The weekly “little of this, little of that” feature here at Like Mother, Like Daughter!
Babka prep time! (I’m hoping to jump on this bandwagon, and if I can ever post again, will try to fill in the details!).
One reason for this blog is to offer perspective for the education of children — what perspective I have, that is! What I most want to say is that living family life means so much more for your children’s ultimate development — including intellectual development — than any particular curriculum. A good dinner-time discussion with mom and dad is worth a thousand “reading comprehension” exercises.
I stumbled across an essay that I think I must have read long ago, because the idea of having a family “collective memory” of literature is there in the furniture of my mind. If you think about it, this idea is what is behind the Great Books movement — to have a common vocabulary, so to speak, that stretches back through the ages; and also John Senior’s Good Books prerequisite, which is what our Library Project seeks to encourage. I do wish I had persevered a bit more as to the substance — poetry — the way the author did with her children.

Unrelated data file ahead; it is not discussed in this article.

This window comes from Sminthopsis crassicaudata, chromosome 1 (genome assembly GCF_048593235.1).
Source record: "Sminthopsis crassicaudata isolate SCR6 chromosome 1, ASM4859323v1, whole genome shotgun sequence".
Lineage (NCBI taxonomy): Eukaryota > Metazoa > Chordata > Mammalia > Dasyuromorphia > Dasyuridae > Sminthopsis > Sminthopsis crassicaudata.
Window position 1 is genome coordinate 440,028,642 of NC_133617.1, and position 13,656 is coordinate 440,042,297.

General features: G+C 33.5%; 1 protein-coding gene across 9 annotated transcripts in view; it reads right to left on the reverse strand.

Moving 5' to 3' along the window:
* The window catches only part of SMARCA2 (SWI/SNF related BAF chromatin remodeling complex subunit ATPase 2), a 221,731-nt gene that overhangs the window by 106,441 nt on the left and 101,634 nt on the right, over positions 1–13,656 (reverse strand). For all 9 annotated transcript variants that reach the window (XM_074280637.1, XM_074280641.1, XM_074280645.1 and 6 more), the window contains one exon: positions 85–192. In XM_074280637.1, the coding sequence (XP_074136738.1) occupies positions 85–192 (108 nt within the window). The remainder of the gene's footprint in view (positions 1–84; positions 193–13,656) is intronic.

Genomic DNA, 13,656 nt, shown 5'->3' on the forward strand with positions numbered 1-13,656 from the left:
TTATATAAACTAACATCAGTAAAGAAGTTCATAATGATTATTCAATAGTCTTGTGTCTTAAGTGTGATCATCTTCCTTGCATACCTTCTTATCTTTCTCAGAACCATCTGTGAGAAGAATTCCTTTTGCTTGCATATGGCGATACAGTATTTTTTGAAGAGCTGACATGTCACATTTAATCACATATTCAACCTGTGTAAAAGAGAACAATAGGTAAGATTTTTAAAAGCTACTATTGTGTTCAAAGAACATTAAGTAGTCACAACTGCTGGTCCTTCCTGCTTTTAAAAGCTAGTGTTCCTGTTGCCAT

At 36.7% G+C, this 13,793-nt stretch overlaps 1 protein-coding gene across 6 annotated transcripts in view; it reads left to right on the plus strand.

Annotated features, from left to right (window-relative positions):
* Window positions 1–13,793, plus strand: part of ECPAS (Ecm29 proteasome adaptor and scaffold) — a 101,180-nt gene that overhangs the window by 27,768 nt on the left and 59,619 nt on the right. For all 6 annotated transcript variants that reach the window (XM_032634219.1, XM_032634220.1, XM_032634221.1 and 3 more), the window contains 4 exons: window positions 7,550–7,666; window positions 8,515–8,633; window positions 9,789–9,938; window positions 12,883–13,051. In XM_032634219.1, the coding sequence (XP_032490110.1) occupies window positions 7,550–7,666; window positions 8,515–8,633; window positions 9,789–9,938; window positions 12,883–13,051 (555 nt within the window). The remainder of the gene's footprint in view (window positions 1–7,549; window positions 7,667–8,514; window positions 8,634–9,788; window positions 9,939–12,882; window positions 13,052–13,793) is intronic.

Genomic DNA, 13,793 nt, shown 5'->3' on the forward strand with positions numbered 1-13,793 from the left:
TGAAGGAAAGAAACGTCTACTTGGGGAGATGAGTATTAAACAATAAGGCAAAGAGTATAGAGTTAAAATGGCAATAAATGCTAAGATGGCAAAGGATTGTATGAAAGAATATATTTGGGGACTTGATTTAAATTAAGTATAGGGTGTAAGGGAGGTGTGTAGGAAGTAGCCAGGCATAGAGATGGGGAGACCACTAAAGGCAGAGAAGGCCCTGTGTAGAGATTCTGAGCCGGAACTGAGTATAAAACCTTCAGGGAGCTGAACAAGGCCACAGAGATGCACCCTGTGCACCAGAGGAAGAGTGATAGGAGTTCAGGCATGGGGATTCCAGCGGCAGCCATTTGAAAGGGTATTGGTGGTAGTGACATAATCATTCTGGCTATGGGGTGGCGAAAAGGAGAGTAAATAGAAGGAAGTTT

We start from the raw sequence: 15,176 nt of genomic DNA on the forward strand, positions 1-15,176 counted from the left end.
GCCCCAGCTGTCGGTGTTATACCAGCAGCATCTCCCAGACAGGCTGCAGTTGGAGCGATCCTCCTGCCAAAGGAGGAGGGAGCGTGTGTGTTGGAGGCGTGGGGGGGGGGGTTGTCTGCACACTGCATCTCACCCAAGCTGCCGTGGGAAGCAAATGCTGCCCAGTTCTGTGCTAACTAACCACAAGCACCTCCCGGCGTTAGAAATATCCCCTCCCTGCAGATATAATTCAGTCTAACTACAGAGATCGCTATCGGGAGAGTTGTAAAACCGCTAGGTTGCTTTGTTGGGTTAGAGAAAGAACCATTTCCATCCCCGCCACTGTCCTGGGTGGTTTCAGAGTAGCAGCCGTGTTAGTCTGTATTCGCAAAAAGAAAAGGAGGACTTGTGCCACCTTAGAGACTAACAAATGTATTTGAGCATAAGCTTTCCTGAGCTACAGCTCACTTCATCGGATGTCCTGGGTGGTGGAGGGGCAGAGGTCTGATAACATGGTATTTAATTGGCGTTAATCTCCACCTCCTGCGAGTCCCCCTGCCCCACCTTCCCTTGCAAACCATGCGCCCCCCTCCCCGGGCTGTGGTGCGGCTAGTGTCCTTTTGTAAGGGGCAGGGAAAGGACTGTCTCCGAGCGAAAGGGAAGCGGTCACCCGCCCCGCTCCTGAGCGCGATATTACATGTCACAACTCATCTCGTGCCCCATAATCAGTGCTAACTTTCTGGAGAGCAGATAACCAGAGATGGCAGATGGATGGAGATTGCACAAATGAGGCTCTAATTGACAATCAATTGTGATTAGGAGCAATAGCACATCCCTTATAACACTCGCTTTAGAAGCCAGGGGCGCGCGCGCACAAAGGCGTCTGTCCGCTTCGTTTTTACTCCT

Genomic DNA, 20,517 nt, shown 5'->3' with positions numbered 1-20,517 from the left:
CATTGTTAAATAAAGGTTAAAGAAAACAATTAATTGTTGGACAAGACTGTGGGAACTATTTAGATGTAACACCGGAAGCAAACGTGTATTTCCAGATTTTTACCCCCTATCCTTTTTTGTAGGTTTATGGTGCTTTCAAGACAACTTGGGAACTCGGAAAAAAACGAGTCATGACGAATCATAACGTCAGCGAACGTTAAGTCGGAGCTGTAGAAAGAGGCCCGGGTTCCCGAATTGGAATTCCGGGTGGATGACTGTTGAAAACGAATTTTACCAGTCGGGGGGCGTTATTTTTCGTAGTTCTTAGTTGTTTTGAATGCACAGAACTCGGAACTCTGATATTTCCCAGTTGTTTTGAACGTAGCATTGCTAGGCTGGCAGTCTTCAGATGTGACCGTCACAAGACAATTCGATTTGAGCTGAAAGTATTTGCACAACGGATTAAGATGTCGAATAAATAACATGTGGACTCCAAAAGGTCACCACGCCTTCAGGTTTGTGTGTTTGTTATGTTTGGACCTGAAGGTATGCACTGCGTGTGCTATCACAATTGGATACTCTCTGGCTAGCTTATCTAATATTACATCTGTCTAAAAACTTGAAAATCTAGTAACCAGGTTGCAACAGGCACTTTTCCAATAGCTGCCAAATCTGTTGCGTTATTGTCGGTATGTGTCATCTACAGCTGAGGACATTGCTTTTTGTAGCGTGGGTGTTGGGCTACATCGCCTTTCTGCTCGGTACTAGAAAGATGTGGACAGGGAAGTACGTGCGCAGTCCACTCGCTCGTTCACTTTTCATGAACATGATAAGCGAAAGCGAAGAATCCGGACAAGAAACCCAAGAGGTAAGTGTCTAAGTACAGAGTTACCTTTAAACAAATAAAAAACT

- In any case, the essay is in an otherwise light-hearted (and light-weight, frankly) book that is now out of print, called Penny Candy, by Jean Kerr. The gist of this moving vignette is reproduced in this blog post, so you can absorb its message. Basically, don’t be afraid to circle the wagons and do what you love to do, together. I promise you that you will be rewarded a million times over. (And no excuses about boys! Kerr had “culture hour” with her five!)
- We hear the term “legalism” bandied about. What does it really mean? Is the law — God’s law — actually harmful? Or is it good and, as St. Paul instructs, perfected by Jesus Christ? This essay offers clarification about the necessity of goodness — virtue — for the flourishing of life.
- We are still a little post-trauma, winter-wise, here, so this video on yoga, Yankee-style, tickles our funny bone.
- Sometimes these questions come up. For instance, are the past and the future real? And philosophy is the only way to answer…
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